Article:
- SEC’s brazen low regard for everyday Americans
- Monthly jobs number: Good news is bad news?
- Social Security’s demise has been postponed
- Taxes… and “common sense” ain’t so common anymore
- Manchin takes a page out of MMT playbook
- “You can’t just make stuff up,” a reader accuses… Another defends a “Las Vegas staple”… And more!
We’ve long known that bureaucrats in Washington have a low regard for the intelligence of everyday Americans… but seldom is their contempt so in-your-face.
Seriously — check out this new 30-second public service announcement from the Securities and Exchange Commission. It ran on CNBC Wednesday…
“Sometimes investing may look and feel like a game,” the SEC earnestly explains on its website. “Our ‘Investomania’ public service campaign uses a game show concept to educate investors in a playful way that investing is not a game and that they should do their due diligence when making investment decisions.”
Subtle it’s not: A dorky-looking young dude chooses meme stocks from the gameboard’s assortment of investment choices and gets a pie in the face.
“We’ve been carefully observing the Securities and Exchange Commission for the past 37 years,” write Pam Martens and Russ Martens at the Wall Street On Parade site.
“This is the first time that we have ever witnessed the SEC heaping humiliation on the investing public,” the Martenses declare — “the investing public that it is paid by the taxpayers of America to protect from the scams that it has allowed to proliferate.”
And in the most tone-deaf way imaginable. The “Unusual Whales” Twitter account says the ad “seems to trivialize millions of retail investors, seemingly diminishes one of the most important market movements of 2021 and appears to poke fun at millions of average people joining the market.”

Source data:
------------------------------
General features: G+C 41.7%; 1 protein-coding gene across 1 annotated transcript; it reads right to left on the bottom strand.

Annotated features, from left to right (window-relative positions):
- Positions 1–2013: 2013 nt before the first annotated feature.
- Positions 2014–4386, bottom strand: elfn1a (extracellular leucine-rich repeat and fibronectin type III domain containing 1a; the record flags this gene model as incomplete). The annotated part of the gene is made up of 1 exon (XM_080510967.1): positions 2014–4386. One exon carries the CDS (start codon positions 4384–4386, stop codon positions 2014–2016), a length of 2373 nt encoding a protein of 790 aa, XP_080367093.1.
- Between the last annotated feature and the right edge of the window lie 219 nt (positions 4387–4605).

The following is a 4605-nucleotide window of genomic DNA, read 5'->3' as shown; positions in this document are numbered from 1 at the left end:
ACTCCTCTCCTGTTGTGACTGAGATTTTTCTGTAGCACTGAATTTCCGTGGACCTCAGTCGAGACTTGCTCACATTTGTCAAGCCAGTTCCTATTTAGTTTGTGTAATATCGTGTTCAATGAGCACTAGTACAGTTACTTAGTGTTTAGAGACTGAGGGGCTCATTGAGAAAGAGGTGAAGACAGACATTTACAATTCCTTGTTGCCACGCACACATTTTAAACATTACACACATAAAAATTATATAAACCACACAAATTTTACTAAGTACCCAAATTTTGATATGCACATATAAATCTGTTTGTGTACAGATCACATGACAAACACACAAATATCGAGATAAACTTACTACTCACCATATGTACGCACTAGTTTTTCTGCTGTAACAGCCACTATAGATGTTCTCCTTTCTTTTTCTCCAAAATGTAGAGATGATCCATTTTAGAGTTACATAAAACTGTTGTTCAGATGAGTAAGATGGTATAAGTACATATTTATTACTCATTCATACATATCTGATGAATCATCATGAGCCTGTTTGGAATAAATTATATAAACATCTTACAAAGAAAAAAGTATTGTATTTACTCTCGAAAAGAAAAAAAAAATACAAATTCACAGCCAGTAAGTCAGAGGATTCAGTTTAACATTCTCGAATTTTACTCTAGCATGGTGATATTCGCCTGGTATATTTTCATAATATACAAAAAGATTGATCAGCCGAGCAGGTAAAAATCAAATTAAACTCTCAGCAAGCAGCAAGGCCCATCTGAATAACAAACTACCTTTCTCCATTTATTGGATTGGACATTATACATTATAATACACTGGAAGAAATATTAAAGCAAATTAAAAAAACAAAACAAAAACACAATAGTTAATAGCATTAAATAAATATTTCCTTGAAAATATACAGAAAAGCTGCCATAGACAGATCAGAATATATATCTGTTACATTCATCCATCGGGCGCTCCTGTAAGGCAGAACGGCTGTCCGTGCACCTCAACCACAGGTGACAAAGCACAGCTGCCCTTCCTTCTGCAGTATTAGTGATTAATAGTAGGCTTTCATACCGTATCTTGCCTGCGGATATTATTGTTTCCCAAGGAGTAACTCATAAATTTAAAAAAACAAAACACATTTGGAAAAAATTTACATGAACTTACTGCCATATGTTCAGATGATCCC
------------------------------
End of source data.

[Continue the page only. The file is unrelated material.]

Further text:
The SEC’s social-media folk seem to know they’ve put their foot in it big-time: The YouTube page where the ad is housed has the comments turned off.
At Ground Zero for the meme-stock movement — Reddit’s WallStreetBets message board — they’re giving back as good as they got.
As you might recall, it was in early 2021 when WallStreetBets burst on the scene — bidding up the shares of down-and-out firms like GameStop and the AMC theater chain.
Given what we wrote about the phenomenon at the time, the meme-stock bros’ reaction this week is no surprise.
This is a jaded bunch whose formative years were scarred by the 2008 financial crisis and “Great Recession.” Their contempt for Wall Street and its revolving-door regulators knows no bounds. The insulting SEC spot set them over the edge…
It’s at this moment we recall newsletter legend Doug Casey calling the agency the Swindlers Encouragement Commission — heh.
We give the Martenses the last word: “Is the SEC attempting to get out in front of the implosion of these scams by building the narrative that the public should have known better and done their own research? It sure looks that way.”
To the markets — where the monthly job numbers seem to be generating another “good news is bad news” reaction.
The wonks at the Bureau of Labor Statistics conjured 390,000 new jobs for May. On the big chart from Calculated Risk — depicting the job losses and recoveries from every post-World War II recession — the red line still isn’t back to breakeven. Total employment remains about 440,000 below pre-pandemic levels in February 2020. (Click the chart to embiggen.)
Source: Click to Enlarge
The official unemployment rate held steady at 3.6%. The real-world jobless rate from Shadow Government Statistics — incorporating part-timers who want to work full-time as well as the legions who’ve given up looking for work — ticked up slightly to 24.6%.
But it’s the 390,000 new-job figure that captures the attention of Wall Street and elite media. “Job Growth in U.S. Tops Estimates, Signaling Optimism on Economy,” says Bloomberg. The Financial Times’ take is “U.S. Economy Posts Solid Jobs Growth Despite Tight Labor Market.”
So as happened after a decent job number a month ago, the stock market is selling off — on the theory that “solid jobs growth” will do nothing to deter the Federal Reserve from raising interest rates and shrinking its balance sheet, thus cutting off Wall Street from its EZ-money heroin.
The Dow is holding up best at last check — down 1.1% to 32,883. The S&P 500 is down 1.75%, clinging to the 4,100 level. The Nasdaq is down 2.7% and back below 12,000.